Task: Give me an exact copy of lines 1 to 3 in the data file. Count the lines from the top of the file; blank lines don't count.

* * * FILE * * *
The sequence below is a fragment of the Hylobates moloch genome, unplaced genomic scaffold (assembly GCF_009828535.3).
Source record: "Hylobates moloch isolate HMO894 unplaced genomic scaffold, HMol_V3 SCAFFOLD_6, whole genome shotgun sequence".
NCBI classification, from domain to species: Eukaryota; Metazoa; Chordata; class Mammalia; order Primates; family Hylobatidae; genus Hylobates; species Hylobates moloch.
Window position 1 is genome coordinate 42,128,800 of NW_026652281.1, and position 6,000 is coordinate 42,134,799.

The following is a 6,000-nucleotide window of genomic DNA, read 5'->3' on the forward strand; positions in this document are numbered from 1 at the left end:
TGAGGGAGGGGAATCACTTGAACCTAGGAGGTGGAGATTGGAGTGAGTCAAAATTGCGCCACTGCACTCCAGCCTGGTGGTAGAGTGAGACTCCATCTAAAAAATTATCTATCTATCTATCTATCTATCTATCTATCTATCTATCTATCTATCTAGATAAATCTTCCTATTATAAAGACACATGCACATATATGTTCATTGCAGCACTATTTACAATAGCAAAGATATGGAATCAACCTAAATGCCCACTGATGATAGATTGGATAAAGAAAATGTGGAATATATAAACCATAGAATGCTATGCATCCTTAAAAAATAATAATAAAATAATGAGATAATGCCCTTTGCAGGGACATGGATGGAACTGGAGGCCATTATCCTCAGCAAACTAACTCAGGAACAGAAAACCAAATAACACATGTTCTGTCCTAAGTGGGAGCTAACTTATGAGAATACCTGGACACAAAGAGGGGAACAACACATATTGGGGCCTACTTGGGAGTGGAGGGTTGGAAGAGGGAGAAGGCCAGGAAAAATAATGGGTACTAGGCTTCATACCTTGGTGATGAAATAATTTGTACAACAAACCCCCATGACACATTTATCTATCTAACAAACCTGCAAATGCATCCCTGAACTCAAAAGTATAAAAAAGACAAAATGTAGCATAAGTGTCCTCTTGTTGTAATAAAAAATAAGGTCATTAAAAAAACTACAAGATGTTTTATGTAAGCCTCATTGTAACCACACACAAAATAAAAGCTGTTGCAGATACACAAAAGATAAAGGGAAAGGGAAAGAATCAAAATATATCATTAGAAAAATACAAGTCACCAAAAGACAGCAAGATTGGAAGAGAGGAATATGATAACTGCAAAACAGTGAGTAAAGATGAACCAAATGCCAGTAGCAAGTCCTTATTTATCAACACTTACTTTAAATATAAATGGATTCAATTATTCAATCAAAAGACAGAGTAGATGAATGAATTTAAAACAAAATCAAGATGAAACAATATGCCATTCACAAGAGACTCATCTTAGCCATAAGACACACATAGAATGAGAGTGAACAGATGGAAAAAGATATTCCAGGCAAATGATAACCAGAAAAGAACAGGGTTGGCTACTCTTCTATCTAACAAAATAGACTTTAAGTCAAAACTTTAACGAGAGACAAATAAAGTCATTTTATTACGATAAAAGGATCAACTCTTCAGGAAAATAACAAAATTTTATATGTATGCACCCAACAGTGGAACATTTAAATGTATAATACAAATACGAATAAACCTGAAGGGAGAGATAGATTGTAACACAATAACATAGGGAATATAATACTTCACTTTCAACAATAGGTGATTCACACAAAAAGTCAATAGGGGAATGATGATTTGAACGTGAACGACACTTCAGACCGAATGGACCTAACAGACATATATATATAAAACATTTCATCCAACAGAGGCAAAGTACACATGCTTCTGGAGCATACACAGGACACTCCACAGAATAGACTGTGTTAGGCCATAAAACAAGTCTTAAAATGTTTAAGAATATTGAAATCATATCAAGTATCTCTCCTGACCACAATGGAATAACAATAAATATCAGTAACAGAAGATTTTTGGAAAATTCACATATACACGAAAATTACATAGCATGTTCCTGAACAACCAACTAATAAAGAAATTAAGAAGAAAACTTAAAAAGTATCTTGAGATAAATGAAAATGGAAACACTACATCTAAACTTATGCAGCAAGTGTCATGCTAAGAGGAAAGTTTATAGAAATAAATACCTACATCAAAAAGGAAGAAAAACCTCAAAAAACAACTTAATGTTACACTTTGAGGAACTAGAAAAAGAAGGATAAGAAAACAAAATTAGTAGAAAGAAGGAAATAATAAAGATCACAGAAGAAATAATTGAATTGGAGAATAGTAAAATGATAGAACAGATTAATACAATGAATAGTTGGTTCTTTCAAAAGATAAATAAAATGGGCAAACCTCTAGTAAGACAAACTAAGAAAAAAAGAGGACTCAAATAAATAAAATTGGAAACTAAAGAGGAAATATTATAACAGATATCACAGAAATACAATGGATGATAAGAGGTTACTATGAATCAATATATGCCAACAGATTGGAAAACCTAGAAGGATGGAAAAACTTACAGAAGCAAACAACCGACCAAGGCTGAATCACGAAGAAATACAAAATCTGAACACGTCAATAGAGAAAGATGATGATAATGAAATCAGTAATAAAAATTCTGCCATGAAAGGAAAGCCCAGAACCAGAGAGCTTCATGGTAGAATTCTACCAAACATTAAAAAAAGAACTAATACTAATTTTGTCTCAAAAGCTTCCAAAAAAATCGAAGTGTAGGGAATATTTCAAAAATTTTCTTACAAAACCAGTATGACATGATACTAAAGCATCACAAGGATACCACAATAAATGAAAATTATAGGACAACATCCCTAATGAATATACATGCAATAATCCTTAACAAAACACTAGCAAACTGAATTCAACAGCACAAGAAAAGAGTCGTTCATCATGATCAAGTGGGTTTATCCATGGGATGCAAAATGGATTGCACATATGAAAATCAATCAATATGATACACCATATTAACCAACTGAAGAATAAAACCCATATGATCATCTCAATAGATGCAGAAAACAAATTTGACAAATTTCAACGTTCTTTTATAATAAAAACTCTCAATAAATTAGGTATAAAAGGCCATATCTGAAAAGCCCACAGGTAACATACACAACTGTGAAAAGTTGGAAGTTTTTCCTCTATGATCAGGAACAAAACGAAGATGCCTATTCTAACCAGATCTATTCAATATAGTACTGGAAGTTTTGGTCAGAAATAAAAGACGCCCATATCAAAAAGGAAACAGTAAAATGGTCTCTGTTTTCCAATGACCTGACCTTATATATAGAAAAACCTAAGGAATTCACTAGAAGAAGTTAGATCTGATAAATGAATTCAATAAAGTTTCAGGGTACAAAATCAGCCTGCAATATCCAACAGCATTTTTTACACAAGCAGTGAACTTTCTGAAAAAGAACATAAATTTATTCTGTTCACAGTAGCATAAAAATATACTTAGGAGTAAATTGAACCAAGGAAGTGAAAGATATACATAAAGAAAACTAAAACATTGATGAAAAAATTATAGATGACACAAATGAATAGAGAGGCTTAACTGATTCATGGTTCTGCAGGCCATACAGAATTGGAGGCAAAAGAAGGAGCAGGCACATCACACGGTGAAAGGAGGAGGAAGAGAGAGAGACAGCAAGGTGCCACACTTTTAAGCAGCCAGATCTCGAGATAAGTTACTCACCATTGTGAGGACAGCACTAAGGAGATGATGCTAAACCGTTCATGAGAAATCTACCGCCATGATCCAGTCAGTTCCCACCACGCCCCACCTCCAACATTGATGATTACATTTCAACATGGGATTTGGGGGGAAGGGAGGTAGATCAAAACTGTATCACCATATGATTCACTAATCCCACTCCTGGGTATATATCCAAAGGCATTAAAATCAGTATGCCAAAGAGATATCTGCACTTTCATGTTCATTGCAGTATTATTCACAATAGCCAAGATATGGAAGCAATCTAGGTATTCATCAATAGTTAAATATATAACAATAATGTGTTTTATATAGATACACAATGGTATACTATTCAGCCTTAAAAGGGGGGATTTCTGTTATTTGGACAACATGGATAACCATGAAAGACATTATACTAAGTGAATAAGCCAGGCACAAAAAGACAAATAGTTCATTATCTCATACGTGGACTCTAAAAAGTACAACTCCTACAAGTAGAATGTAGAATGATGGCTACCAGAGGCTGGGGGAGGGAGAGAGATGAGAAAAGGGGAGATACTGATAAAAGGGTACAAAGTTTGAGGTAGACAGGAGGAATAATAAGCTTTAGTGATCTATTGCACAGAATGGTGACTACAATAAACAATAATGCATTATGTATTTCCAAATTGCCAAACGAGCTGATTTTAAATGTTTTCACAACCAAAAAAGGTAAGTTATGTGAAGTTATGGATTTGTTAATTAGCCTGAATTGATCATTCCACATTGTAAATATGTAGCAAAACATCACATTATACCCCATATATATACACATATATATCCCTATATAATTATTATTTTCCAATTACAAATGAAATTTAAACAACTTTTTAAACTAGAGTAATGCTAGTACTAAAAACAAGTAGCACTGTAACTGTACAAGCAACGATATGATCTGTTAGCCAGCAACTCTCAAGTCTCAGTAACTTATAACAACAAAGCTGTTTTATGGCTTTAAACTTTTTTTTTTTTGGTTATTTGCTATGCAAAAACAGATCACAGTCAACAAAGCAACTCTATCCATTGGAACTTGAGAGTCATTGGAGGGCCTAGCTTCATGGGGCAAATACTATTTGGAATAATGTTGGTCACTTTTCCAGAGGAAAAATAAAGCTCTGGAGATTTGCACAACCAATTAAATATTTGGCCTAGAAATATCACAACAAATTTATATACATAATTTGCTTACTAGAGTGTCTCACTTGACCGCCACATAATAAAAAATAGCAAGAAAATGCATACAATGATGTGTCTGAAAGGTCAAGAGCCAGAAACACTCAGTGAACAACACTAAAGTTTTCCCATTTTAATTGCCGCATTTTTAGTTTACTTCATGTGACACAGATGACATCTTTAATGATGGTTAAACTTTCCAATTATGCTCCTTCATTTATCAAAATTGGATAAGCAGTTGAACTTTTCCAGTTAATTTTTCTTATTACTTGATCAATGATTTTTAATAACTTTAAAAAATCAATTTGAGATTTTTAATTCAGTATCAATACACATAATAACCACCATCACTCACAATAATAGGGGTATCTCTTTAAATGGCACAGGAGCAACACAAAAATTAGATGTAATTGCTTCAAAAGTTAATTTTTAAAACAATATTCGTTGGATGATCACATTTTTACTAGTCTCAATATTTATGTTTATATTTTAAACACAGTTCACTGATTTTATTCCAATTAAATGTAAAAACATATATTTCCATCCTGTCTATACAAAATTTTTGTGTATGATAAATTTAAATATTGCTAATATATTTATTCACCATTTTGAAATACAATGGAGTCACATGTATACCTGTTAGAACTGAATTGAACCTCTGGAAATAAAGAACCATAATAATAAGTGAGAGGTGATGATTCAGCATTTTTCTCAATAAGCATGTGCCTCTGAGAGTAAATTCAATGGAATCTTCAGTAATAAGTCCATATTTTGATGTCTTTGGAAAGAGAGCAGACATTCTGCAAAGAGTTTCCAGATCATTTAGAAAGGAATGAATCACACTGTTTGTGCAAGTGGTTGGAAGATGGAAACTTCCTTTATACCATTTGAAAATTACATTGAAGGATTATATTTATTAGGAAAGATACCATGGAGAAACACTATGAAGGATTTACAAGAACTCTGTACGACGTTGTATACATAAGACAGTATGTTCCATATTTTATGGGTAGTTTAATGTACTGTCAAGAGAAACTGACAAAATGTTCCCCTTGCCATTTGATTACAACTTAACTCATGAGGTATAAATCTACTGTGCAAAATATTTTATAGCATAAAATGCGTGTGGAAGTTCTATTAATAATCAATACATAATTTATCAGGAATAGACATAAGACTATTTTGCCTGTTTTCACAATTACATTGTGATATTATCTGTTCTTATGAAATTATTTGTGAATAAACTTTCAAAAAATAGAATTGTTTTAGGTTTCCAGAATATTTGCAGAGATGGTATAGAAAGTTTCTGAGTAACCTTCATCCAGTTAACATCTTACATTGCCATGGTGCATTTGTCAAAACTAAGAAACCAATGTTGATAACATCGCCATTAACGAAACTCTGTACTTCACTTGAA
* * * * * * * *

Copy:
The sequence below is a fragment of the Hylobates moloch genome, unplaced genomic scaffold (assembly GCF_009828535.3).
Source record: "Hylobates moloch isolate HMO894 unplaced genomic scaffold, HMol_V3 SCAFFOLD_6, whole genome shotgun sequence".
NCBI classification, from domain to species: Eukaryota; Metazoa; Chordata; class Mammalia; order Primates; family Hylobatidae; genus Hylobates; species Hylobates moloch.